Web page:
Tips to Lessen Anxiety

March 1, 2005
You may not always be able to do much about a stressful situation, but there are some things you can do to lessen or avoid the unpleasant symptoms

The anxiety I am talking about is that suffered by everyday workers, going about their business in a state of stress and discomfort, worrying excessively about events or activities or circumstances that may, or may not, even happen. Potential causes of work-related anxiety include being overworked, working longer hours, lack of clear instructions from employers, new management techniques, performance related benefits/pay increases, fear of losing your job/redundancies, and/or harassment or bullying in the workplace.

If a stressful situation is prolonged, the more likely you are to become anxious about it, especially if you feel powerless to do anything about it. You may not always be able to do much about it, but there are some things you can do to lessen or avoid the unpleasant symptoms!

  • At work, when you're feeling overwhelmed, go somewhere quiet and take six deep breaths - breathe in deeply, filling your lungs with air, and breathe out slowly.
  • Consider the consequences of whatever you do, and don't do anything that might lead you to tell a lie about it afterwards or indulge in any other kind of cover-up.
  • Don't rely on memory - write it down. An Old Chinese proverb says, "The palest ink is better than the most retentive memory."
  • Don't stress or rush - take the time to ask directions or get clear instructions.
  • Know the difference between "needs" and "preferences" and don't get too hung up with "preferences".
  • Take up meditation or Yoga or some other form of relaxation program - make it a part of your life and find time to practice at least one relaxation technique every day.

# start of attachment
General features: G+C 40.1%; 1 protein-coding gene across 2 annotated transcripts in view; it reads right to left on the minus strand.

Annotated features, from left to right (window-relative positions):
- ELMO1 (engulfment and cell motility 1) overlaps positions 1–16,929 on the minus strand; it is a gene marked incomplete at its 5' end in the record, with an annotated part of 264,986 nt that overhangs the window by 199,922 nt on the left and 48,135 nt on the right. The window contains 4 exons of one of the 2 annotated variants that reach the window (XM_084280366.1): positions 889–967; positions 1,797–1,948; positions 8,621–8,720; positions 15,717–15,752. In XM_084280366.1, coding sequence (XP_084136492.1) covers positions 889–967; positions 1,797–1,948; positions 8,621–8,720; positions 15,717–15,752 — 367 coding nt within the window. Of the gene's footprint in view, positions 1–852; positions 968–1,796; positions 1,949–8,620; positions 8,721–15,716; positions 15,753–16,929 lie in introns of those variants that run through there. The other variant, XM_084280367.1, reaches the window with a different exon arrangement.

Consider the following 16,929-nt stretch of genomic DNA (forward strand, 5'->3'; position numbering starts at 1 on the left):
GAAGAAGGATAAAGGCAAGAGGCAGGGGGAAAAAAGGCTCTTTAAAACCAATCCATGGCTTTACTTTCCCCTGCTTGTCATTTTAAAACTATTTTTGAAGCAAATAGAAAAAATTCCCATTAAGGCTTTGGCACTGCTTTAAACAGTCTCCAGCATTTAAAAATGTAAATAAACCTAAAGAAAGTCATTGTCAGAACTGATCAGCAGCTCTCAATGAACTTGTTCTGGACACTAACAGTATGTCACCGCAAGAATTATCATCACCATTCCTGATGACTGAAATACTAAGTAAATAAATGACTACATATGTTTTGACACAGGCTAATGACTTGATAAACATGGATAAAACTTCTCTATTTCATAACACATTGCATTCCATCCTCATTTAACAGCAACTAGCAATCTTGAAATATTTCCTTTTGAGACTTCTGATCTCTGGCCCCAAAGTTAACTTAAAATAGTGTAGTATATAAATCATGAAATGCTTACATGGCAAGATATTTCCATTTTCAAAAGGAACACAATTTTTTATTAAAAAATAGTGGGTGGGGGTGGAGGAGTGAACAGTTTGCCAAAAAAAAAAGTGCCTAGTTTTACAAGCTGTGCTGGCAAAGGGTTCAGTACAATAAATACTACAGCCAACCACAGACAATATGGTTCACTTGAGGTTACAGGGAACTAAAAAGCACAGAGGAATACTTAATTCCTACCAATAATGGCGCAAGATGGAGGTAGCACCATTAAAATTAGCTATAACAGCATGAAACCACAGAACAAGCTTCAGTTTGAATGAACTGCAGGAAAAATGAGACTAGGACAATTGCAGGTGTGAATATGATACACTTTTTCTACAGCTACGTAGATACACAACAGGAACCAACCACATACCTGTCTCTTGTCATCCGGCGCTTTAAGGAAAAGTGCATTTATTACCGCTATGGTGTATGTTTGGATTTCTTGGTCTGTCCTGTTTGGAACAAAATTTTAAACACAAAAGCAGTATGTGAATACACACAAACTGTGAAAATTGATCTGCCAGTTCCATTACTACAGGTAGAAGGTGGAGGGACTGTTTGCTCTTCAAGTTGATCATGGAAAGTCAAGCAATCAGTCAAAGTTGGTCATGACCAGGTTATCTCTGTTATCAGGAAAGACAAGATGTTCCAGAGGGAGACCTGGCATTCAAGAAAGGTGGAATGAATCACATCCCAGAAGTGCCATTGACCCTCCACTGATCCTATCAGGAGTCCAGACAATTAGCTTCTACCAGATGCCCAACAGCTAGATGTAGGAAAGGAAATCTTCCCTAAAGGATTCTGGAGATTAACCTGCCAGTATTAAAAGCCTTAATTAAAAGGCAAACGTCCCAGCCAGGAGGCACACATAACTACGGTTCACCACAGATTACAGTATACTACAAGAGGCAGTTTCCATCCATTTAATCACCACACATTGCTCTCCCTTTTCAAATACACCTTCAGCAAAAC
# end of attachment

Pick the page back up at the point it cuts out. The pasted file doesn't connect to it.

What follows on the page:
• Learn to say no!
  • Don't fool yourself into thinking you are "weak" - watch your "self-talk" - keep it upbeat and positive.
  • Make a list of the things that worry you or cause you stress. Look at each item realistically - list the real or imagined outcomes you associate with each item. Study them carefully - what, if anything, can you do about any of the things you've noted. Check back to your list each week and note any changes you feel regarding each item. Many times, writing it down helps and produces clarity. You will soon be able to discern which fears are foundless, and for the other fears, you will be able to brainstorm ideas that will allow you to tame them, if not conquer them.
  • Don't be scared to speak up if there are situations at work that are causing you sleepless nights. You could keep going, trying to tolerate it, but this will merely add to the pressures on you and increase the stress you are already enduring, and before you know it, you are in anxiety mode. Choose somebody in a position to help you and with whom you feel confident to share your concerns, and express yourself clearly and calmly.

Remember, what we focus on is what we attract into our reality. So concentrate your focus on the things you do want in your life, rather than the things you don't want. "Positive thinking" is not merely a catchphrase. You deserve an extraordinary life, but it is up to you to achieve it.

Written by Terri Levine, MCC, PCC, MS, CCC-SLP is the President of Comprehensive Coaching U - The Professionals' Coach Training Program, a popular Master Certified personal and business Coach, sought after Public Speaker, and Author of bestseller, "Work Yourself Happy" & "Coaching for an Extraordinary Life". She can be contacted via the website or by telephone: 215-699-4949.